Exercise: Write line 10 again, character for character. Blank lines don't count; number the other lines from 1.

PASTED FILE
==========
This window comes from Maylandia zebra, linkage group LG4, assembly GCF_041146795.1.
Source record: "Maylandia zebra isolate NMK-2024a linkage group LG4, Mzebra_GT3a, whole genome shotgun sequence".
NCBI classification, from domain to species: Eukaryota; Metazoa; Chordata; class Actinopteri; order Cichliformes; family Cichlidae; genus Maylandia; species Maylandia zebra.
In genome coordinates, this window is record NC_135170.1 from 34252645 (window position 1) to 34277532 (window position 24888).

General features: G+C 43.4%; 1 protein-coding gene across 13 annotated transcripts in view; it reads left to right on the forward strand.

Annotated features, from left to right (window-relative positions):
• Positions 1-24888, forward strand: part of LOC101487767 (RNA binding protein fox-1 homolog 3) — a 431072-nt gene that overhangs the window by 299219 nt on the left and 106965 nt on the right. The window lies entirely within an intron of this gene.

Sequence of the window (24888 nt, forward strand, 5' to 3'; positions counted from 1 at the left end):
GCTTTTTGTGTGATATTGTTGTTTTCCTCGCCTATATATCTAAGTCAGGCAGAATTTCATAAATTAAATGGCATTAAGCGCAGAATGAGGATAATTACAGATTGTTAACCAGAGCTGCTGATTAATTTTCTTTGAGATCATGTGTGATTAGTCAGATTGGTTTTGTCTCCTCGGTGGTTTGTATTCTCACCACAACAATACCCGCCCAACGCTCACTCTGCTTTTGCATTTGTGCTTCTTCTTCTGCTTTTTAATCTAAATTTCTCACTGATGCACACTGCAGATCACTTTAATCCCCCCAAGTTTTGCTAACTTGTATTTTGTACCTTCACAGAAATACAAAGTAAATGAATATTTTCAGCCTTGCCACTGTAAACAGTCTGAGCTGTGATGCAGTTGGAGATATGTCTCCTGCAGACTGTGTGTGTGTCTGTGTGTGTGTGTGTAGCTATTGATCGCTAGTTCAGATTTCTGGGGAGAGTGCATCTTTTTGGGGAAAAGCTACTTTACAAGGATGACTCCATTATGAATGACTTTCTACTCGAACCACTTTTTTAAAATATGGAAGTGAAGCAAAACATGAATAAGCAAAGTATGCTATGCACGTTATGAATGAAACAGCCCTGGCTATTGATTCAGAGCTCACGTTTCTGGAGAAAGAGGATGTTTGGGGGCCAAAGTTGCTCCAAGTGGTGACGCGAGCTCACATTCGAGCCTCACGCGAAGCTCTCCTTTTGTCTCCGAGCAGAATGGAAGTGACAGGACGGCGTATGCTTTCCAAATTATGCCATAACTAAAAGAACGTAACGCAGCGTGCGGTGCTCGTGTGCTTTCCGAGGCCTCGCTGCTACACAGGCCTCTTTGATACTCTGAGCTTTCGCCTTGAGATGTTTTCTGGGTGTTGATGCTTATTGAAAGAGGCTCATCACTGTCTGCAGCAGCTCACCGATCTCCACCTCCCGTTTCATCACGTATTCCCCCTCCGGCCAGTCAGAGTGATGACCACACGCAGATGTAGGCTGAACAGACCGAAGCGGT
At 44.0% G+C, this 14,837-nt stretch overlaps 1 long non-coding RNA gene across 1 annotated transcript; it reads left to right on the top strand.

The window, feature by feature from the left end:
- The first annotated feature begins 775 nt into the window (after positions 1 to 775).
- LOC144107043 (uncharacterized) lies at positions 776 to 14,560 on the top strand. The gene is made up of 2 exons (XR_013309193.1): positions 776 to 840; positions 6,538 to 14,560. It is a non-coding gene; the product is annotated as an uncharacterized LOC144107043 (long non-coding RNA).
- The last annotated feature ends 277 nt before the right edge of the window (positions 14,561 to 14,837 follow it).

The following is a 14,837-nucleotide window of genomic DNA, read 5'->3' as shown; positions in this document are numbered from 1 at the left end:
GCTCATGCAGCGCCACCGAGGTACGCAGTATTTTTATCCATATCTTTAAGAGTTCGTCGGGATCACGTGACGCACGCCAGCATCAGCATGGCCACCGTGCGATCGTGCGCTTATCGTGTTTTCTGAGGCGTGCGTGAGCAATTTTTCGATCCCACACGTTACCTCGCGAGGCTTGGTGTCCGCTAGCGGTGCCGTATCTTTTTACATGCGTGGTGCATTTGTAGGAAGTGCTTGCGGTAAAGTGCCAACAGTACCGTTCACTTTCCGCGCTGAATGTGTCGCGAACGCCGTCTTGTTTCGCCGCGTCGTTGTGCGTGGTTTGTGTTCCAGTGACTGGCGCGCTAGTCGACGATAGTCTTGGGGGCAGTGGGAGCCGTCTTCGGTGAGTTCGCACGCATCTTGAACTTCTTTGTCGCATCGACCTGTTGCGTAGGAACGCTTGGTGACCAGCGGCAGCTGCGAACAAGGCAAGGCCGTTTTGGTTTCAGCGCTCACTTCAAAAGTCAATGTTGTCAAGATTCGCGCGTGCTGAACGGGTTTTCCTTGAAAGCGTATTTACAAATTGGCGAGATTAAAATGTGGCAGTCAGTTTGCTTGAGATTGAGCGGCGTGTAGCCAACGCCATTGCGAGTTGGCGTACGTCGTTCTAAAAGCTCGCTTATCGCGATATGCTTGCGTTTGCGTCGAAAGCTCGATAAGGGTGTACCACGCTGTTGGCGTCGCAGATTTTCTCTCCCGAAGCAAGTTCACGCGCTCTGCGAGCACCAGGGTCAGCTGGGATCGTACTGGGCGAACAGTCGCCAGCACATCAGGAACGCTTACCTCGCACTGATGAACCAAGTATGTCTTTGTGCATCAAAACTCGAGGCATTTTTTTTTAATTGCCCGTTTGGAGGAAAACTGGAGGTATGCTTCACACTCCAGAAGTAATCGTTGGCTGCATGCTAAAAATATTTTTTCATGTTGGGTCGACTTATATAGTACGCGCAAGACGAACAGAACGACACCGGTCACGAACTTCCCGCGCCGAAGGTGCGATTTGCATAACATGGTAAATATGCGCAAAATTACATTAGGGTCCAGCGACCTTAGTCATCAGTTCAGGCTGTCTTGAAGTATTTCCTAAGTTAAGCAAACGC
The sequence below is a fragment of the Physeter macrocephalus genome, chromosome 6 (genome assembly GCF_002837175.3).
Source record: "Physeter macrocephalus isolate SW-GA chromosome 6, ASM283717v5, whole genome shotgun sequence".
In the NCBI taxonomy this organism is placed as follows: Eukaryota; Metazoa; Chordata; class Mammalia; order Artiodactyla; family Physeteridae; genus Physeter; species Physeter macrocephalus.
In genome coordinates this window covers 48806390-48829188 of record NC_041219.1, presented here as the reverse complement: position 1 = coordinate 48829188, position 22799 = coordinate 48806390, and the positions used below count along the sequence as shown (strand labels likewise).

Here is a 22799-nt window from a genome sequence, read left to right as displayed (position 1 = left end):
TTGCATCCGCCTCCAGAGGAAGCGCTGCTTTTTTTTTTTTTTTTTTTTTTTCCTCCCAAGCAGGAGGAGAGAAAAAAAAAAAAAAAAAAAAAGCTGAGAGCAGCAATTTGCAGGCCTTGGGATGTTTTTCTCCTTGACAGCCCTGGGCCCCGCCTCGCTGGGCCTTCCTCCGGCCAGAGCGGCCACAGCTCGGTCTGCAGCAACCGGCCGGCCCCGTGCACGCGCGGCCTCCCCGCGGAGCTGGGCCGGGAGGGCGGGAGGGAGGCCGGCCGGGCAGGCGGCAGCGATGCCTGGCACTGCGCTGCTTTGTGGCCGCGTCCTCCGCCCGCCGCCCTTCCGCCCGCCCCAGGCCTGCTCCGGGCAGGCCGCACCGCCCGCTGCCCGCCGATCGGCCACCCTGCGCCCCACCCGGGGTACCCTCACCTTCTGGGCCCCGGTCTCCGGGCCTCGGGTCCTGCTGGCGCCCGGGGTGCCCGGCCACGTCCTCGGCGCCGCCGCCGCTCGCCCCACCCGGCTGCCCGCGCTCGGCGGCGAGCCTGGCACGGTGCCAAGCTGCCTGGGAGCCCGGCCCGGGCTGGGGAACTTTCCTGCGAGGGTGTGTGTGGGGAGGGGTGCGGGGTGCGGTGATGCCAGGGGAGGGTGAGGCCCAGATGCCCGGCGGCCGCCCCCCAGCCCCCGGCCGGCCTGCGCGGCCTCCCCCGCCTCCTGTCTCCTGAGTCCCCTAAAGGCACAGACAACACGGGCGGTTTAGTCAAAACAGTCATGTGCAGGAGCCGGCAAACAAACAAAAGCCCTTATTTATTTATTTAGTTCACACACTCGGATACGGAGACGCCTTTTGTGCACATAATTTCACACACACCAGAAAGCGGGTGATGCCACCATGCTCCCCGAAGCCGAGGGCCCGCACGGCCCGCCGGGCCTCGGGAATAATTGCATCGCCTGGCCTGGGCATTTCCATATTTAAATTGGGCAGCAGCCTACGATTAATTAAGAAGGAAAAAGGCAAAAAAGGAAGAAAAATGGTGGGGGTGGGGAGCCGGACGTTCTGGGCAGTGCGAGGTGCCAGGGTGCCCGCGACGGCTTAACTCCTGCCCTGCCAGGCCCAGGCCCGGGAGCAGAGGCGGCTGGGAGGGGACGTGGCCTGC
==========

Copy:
At 44.0% G+C, this 14,837-nt stretch overlaps 1 long non-coding RNA gene across 1 annotated transcript; it reads left to right on the top strand.